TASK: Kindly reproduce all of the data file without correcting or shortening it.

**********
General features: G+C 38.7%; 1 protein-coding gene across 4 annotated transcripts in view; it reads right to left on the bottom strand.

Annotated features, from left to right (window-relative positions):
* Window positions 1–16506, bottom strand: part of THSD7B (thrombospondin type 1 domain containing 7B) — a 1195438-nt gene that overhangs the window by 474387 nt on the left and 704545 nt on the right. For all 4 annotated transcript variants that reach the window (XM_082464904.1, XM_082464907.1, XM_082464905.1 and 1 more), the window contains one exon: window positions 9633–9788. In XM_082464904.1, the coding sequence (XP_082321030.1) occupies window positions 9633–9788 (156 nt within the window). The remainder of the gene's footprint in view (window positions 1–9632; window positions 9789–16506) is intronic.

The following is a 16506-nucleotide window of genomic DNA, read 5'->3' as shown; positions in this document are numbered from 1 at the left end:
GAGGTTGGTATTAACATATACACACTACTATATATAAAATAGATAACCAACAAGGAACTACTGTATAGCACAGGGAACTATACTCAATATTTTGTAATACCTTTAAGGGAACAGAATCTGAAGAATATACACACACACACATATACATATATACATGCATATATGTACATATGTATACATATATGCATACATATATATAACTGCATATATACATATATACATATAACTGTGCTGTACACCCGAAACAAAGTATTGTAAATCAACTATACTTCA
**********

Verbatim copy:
General features: G+C 38.7%; 1 protein-coding gene across 4 annotated transcripts in view; it reads right to left on the bottom strand.

Annotated features, from left to right (window-relative positions):
* Window positions 1–16506, bottom strand: part of THSD7B (thrombospondin type 1 domain containing 7B) — a 1195438-nt gene that overhangs the window by 474387 nt on the left and 704545 nt on the right. For all 4 annotated transcript variants that reach the window (XM_082464904.1, XM_082464907.1, XM_082464905.1 and 1 more), the window contains one exon: window positions 9633–9788. In XM_082464904.1, the coding sequence (XP_082321030.1) occupies window positions 9633–9788 (156 nt within the window). The remainder of the gene's footprint in view (window positions 1–9632; window positions 9789–16506) is intronic.

The following is a 16506-nucleotide window of genomic DNA, read 5'->3' as shown; positions in this document are numbered from 1 at the left end:
GAGGTTGGTATTAACATATACACACTACTATATATAAAATAGATAACCAACAAGGAACTACTGTATAGCACAGGGAACTATACTCAATATTTTGTAATACCTTTAAGGGAACAGAATCTGAAGAATATACACACACACACATATACATATATACATGCATATATGTACATATGTATACATATATGCATACATATATATAACTGCATATATACATATATACATATAACTGTGCTGTACACCCGAAACAAAGTATTGTAAATCAACTATACTTCA